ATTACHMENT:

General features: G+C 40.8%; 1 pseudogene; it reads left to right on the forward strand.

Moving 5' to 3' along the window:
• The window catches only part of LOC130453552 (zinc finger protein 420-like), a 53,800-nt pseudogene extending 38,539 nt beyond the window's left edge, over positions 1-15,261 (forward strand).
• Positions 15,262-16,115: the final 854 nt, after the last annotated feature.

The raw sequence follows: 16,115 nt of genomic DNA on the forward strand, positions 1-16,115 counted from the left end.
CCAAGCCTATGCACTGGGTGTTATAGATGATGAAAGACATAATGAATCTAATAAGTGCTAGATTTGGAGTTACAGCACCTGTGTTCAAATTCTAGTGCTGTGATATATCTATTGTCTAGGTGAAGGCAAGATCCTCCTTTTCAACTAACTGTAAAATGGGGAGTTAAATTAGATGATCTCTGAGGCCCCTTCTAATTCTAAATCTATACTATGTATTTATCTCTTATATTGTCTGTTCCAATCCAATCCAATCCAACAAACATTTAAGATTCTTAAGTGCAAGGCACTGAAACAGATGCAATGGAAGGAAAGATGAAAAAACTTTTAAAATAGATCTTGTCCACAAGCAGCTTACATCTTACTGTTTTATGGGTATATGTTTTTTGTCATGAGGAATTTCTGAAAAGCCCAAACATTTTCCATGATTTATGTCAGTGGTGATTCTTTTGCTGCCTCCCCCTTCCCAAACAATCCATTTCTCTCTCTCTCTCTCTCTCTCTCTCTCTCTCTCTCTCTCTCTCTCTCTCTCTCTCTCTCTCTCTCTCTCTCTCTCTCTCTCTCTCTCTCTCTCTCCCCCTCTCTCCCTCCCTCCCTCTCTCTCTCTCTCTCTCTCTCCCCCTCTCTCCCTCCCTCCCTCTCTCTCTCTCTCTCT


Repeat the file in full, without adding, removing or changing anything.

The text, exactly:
General features: G+C 40.8%; 1 pseudogene; it reads left to right on the forward strand.

Moving 5' to 3' along the window:
• The window catches only part of LOC130453552 (zinc finger protein 420-like), a 53,800-nt pseudogene extending 38,539 nt beyond the window's left edge, over positions 1-15,261 (forward strand).
• Positions 15,262-16,115: the final 854 nt, after the last annotated feature.

The raw sequence follows: 16,115 nt of genomic DNA on the forward strand, positions 1-16,115 counted from the left end.
CCAAGCCTATGCACTGGGTGTTATAGATGATGAAAGACATAATGAATCTAATAAGTGCTAGATTTGGAGTTACAGCACCTGTGTTCAAATTCTAGTGCTGTGATATATCTATTGTCTAGGTGAAGGCAAGATCCTCCTTTTCAACTAACTGTAAAATGGGGAGTTAAATTAGATGATCTCTGAGGCCCCTTCTAATTCTAAATCTATACTATGTATTTATCTCTTATATTGTCTGTTCCAATCCAATCCAATCCAACAAACATTTAAGATTCTTAAGTGCAAGGCACTGAAACAGATGCAATGGAAGGAAAGATGAAAAAACTTTTAAAATAGATCTTGTCCACAAGCAGCTTACATCTTACTGTTTTATGGGTATATGTTTTTTGTCATGAGGAATTTCTGAAAAGCCCAAACATTTTCCATGATTTATGTCAGTGGTGATTCTTTTGCTGCCTCCCCCTTCCCAAACAATCCATTTCTCTCTCTCTCTCTCTCTCTCTCTCTCTCTCTCTCTCTCTCTCTCTCTCTCTCTCTCTCTCTCTCTCTCTCTCTCTCTCTCTCTCTCTCTCTCTCCCCCTCTCTCCCTCCCTCCCTCTCTCTCTCTCTCTCTCTCTCCCCCTCTCTCCCTCCCTCCCTCTCTCTCTCTCTCTCT